Sci. Aging Knowl. Environ., 22 October 2003
Hormone reveals unexpected skeleton-bolstering power
R. John Davenporthttp://sageke.sciencemag.org/cgi/content/full/sageke;2003/42/nw143
Key Words: NFB LRP5 JNK VEGF Flk osteosclerosis
A hormone renowned for goading the thyroid gland now reveals a talent for restraining bone destruction, according to new work. The study uncovers an unexpected reason why an overactive thyroid triggers osteoporosis, and it could lead researchers to novel bone-boosting drugs.
To keep the skeleton healthy, cells called osteoclasts break down old bone and cells known as osteoblasts replace it (see "The Plot Thickens on Thin Bones"). When osteoclasts outpace osteoblasts, osteoporosis results. This skeleton-weakening disease occurs in women because of estrogen loss after menopause and in both genders because of other age-related factors. Hoping to discover ways to maintain bone strength, researchers are striving to understand the balance between the two cells' activities, and they're gaining clues. For instance, osteoporosis occurs in people with hyperactive thyroid glands. Researchers conjectured that too much thyroid hormone spurs bone loss. Another hormone--released by the pituitary gland--called thyroid-stimulating hormone (TSH) prods the thyroid to release thyroid hormone. People with overactive thyroids exhibit low TSH concentrations because thyroid hormone loops back to the pituitary gland and shuts down TSH production. Low TSH, rather than excess thyroid hormone, might weaken bone, posited osteoporosis researcher Mone Zaidi of Mount Sinai School of Medicine in New York City.
To address that question, Zaidi and colleagues studied mice that lack the gene for the TSH receptor protein; without this protein, cells can't respond to TSH. Animals with no receptor genes displayed shriveled thyroids and thin bones. Animals with one good copy also had thin bones, but their blood contained normal amounts of thyroid hormone. That result suggests that the absence of TSH--not an abundance of thyroid hormone--undermines bones.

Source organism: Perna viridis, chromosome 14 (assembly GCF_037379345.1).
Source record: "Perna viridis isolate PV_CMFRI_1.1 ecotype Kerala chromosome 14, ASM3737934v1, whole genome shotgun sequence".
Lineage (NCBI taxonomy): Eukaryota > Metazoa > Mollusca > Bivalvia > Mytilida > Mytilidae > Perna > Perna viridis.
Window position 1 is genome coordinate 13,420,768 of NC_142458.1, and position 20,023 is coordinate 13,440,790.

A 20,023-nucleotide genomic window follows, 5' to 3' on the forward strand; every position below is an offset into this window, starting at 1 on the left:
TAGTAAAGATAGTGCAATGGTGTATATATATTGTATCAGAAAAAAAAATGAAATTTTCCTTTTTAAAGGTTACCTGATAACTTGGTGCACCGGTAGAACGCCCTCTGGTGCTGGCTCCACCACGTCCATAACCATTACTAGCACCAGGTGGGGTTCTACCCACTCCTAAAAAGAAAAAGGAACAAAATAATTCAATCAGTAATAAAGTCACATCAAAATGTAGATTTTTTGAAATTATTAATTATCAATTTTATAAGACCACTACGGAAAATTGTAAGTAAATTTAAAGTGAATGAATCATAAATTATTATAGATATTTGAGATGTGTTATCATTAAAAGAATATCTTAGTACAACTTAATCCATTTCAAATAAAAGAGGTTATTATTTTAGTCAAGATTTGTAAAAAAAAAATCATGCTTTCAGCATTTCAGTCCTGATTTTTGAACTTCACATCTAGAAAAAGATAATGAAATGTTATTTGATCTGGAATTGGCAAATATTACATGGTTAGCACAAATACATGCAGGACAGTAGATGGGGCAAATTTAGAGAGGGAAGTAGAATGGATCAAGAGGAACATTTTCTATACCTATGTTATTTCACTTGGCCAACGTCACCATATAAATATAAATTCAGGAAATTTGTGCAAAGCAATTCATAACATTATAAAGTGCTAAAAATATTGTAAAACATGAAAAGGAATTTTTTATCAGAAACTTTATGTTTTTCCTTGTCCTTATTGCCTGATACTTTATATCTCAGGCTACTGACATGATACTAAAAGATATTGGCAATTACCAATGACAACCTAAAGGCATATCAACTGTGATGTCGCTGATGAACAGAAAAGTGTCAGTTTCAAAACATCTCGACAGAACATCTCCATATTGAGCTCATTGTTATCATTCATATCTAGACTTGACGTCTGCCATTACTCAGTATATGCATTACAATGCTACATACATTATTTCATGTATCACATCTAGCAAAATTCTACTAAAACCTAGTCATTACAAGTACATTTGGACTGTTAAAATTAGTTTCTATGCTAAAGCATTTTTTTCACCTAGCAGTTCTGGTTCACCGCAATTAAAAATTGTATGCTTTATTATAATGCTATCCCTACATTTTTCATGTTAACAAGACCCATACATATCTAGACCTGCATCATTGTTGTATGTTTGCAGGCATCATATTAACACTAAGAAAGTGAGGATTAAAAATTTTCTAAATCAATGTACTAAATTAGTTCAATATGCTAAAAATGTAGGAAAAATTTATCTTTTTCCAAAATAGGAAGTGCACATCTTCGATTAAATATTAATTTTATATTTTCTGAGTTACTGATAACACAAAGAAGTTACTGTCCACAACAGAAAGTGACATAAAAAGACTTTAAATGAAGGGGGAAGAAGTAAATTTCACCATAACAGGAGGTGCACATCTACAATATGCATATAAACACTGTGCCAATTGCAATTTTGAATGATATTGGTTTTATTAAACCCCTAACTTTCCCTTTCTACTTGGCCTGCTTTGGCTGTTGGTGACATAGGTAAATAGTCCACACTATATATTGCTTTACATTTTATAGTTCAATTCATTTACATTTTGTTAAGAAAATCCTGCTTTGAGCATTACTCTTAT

Further analysis revealed that mice lacking one or two copies of the gene had overactive osteoclasts and osteoblasts. The findings suggest that TSH normally restrains both types of cells. Additional experiments support that notion. In culture, TSH hampered the maturation and activity of osteoclasts and osteoblasts. The team also identified signaling molecules squelched by TSH that normally rouse the bone-breakers and -builders; in osteoclasts, TSH dampened the production of proteins prodded by RANKL, a crucial activator of the bone-dissolving cells (see "RAINing on the RANK Parade"). Although the absence of TSH seems to stimulate both types of bone cells, osteoclasts apparently respond more strongly, because the animals suffer bone loss. Zaidi says that activating the TSH receptor with drugs might help stall osteoporosis in postmenopausal women, which results from hyperactive osteoclasts. He adds that such drugs might not work in age-related osteoporosis, in which osteoblasts falter.
"No one ever really thought that it would be TSH and not thyroid hormone," says pathologist Deborah Novack of Washington University School of Medicine in St. Louis, Missouri. Researchers should investigate whether people with naturally small amounts of TSH are especially prone to osteoporosis, she adds. Bone biologist Patrick Ross, also at Washington University, notes that pathways other than those activated by RANKL also spur osteoclasts, and he would like to know whether TSH quiets those circuits too. Such experiments should help researchers better understand TSH's newfound skill for strengthening bone.
--R. John Davenport
October 22, 2003
Science of Aging Knowledge Environment. ISSN 1539-6150